Crowd gathers to support DRC 'mercenaries'
Pretoria - Supporters of a DRC rebel group accused of plotting to overthrow President Joseph Kabila's government marched outside the North Gauteng High Court in Pretoria on Monday.
Waving Democratic Republic of Congo flags, the group of men and women marched along Paul Kruger Street, adjacent to the North Gauteng High Court in Pretoria where the detained men appeared.
“They must be released. The South African government should never think of sending them back to the DRC,” said Francis Matumona.
“There is no justice in the DRC. If you are incarcerated in Congo, you are like a personal prisoner of Joseph Kabila. Can you imagine what happens to the 20 guys if they are sent back to the DRC? We trust the South African justice system to save them.”
The 20 men are in custody and have not pleaded.
They stand accused of plotting to overthrow their government while they were in South Africa.
Nineteen appeared in court on Monday and one member was said to be in Kalafong Hospital, west of Pretoria, with an undisclosed ailment.
The matter will resume on Tuesday after Cerita Joubert, representing the ailing man, was granted time to visit him on Monday.
Nineteen of the men, including US-Congolese citizen James Kazongo, were arrested on 5 February last year in a police raid in Limpopo.
The group's alleged leader Etienne Kabila, who claims to be the DRC president's half-brother, was arrested in Cape Town three days later after handing himself over to police.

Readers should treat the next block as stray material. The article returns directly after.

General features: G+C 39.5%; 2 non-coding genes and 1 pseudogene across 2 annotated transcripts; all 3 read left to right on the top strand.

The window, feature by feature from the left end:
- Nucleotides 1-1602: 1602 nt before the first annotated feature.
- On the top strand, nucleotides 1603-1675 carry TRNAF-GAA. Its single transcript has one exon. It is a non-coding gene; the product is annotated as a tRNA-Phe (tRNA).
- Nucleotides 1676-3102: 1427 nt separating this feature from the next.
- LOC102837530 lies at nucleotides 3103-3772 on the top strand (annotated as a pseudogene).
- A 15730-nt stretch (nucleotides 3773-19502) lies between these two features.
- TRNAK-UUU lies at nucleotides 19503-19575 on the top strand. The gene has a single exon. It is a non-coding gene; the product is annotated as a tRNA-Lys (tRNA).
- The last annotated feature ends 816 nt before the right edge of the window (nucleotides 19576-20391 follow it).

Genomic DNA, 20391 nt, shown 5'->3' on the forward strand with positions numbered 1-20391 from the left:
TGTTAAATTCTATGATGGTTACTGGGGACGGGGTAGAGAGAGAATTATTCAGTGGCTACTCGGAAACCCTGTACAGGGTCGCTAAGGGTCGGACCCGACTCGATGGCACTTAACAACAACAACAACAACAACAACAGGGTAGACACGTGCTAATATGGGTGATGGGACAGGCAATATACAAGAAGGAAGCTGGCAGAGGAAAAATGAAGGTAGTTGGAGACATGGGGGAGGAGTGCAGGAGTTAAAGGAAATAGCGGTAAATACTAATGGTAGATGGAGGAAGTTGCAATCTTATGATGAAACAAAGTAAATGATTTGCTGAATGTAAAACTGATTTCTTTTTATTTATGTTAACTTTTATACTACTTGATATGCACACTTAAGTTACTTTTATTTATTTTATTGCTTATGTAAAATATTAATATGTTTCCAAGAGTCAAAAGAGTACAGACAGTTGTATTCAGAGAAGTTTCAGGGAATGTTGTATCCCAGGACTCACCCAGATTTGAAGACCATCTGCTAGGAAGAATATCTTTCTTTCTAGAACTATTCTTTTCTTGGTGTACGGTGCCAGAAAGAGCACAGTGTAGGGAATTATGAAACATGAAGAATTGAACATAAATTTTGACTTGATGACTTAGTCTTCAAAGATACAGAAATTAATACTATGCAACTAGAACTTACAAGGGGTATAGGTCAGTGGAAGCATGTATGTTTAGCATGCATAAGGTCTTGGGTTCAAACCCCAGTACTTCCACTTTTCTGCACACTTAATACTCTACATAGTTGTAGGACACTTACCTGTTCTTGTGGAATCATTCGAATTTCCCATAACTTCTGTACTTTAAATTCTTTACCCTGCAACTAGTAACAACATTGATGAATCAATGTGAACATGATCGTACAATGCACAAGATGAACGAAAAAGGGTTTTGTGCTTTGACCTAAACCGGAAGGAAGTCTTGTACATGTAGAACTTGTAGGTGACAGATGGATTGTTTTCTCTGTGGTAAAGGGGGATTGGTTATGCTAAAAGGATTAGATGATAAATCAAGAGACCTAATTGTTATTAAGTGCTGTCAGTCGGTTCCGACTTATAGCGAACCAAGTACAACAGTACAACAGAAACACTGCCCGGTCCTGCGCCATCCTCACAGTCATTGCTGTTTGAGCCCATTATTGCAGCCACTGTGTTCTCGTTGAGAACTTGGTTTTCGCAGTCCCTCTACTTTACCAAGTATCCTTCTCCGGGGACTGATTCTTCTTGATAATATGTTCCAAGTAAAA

The State alleges the group were members of a dissident organisation in the DRC known as the Union of Nationalists for Renewal and were dissatisfied with the current leadership of the DRC government under Joseph Kabila's leadership.
They face charges of contravening the SA Regulation of Foreign Military Assistance Act by engaging in mercenary activity, and contravening the local Riotous Assemblies Act by conspiring to murder president Kabila and 15 top members of his government.
The State alleges the group last year met undercover members of the Hawks on several occasions.
They allegedly recruited two of the officers and others to provide specialised military training to the group and to procure large numbers of assault rifles, grenades, machine guns, air-to-air missiles, satellite phones, and two-way radios for them.
A leader of DRC immigrants based in Pretoria, Kazadi Ilunga Mpanga, said the detained men’s families were struggling.
“It’s coming to two years since they were arrested. We are tired now. These men have left wives and children with no one to feed them,” said Ilunga.
“The Congolese community is not happy. We cannot sleep at night, thinking about them. We believe South Africa’s justice system is clear, and we are going to succeed.”
Numerous police officers monitored the group which sang and chanted in Lingala, one of the main languages in the DRC.
The supporters vowed to continually attend the court proceedings, despite the tight security screening at the entrance.
“We need to pursue this matter until its finality. If the 20 want to go back to the DRC, I am prepared to go with them. Congo is not free,” said Guy Dibwe.
The State alleges the group's mercenary activities in South Africa had been aimed at a coup d'etat in the DRC to unseat the country's government.
It is further alleged that the group had conspired to murder Kabila and several DRC government officials, including the chiefs of the DRC air force and navy, the national intelligence director, the governor of the central bank, and the minister of interior.